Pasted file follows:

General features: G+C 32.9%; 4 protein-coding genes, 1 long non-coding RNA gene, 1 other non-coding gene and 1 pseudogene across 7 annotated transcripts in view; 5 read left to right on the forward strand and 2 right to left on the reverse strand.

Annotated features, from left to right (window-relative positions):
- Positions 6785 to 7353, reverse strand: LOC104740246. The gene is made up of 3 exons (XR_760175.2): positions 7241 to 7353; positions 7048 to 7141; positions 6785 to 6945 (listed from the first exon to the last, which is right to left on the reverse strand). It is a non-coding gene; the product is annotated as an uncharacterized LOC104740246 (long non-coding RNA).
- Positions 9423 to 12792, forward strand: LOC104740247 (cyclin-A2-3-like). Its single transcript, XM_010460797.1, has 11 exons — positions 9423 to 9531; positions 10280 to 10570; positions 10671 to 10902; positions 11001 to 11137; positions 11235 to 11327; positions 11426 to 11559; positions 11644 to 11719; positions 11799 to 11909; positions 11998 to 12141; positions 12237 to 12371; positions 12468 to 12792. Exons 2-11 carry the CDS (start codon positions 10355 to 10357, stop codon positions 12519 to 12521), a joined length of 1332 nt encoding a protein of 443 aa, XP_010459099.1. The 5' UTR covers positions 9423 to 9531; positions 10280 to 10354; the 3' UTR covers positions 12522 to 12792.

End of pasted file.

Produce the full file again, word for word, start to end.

General features: G+C 32.9%; 4 protein-coding genes, 1 long non-coding RNA gene, 1 other non-coding gene and 1 pseudogene across 7 annotated transcripts in view; 5 read left to right on the forward strand and 2 right to left on the reverse strand.

Annotated features, from left to right (window-relative positions):
- Positions 6785 to 7353, reverse strand: LOC104740246. The gene is made up of 3 exons (XR_760175.2): positions 7241 to 7353; positions 7048 to 7141; positions 6785 to 6945 (listed from the first exon to the last, which is right to left on the reverse strand). It is a non-coding gene; the product is annotated as an uncharacterized LOC104740246 (long non-coding RNA).
- Positions 9423 to 12792, forward strand: LOC104740247 (cyclin-A2-3-like). Its single transcript, XM_010460797.1, has 11 exons — positions 9423 to 9531; positions 10280 to 10570; positions 10671 to 10902; positions 11001 to 11137; positions 11235 to 11327; positions 11426 to 11559; positions 11644 to 11719; positions 11799 to 11909; positions 11998 to 12141; positions 12237 to 12371; positions 12468 to 12792. Exons 2-11 carry the CDS (start codon positions 10355 to 10357, stop codon positions 12519 to 12521), a joined length of 1332 nt encoding a protein of 443 aa, XP_010459099.1. The 5' UTR covers positions 9423 to 9531; positions 10280 to 10354; the 3' UTR covers positions 12522 to 12792.